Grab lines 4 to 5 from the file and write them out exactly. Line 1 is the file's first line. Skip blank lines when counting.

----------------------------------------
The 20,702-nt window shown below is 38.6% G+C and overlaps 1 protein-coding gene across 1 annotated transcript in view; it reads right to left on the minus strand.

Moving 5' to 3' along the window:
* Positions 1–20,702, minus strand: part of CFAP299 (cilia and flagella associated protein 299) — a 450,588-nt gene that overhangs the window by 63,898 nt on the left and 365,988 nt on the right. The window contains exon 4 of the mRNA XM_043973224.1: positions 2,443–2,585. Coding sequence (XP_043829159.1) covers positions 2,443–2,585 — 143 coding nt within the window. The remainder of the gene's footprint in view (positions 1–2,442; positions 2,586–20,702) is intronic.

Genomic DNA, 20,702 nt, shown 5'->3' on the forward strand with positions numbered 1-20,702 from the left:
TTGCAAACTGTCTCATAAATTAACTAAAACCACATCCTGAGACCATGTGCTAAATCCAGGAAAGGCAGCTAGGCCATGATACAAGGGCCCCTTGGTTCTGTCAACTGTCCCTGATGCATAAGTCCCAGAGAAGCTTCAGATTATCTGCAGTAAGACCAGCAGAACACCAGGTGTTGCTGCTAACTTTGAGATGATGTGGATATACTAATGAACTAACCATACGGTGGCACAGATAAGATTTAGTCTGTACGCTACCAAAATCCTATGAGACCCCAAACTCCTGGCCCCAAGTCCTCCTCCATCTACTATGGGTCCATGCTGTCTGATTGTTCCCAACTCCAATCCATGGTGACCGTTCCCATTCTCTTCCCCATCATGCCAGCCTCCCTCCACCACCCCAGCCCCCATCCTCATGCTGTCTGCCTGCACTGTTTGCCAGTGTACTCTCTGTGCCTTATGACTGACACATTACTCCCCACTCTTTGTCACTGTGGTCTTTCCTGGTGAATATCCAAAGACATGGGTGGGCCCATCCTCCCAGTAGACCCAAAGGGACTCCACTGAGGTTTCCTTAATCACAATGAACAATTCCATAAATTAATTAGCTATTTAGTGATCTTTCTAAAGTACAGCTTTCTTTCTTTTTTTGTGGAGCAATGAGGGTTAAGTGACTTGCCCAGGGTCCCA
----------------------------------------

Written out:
Genomic DNA, 20,702 nt, shown 5'->3' on the forward strand with positions numbered 1-20,702 from the left:
TTGCAAACTGTCTCATAAATTAACTAAAACCACATCCTGAGACCATGTGCTAAATCCAGGAAAGGCAGCTAGGCCATGATACAAGGGCCCCTTGGTTCTGTCAACTGTCCCTGATGCATAAGTCCCAGAGAAGCTTCAGATTATCTGCAGTAAGACCAGCAGAACACCAGGTGTTGCTGCTAACTTTGAGATGATGTGGATATACTAATGAACTAACCATACGGTGGCACAGATAAGATTTAGTCTGTACGCTACCAAAATCCTATGAGACCCCAAACTCCTGGCCCCAAGTCCTCCTCCATCTACTATGGGTCCATGCTGTCTGATTGTTCCCAACTCCAATCCATGGTGACCGTTCCCATTCTCTTCCCCATCATGCCAGCCTCCCTCCACCACCCCAGCCCCCATCCTCATGCTGTCTGCCTGCACTGTTTGCCAGTGTACTCTCTGTGCCTTATGACTGACACATTACTCCCCACTCTTTGTCACTGTGGTCTTTCCTGGTGAATATCCAAAGACATGGGTGGGCCCATCCTCCCAGTAGACCCAAAGGGACTCCACTGAGGTTTCCTTAATCACAATGAACAATTCCATAAATTAATTAGCTATTTAGTGATCTTTCTAAAGTACAGCTTTCTTTCTTTTTTTGTGGAGCAATGAGGGTTAAGTGACTTGCCCAGGGTCCCA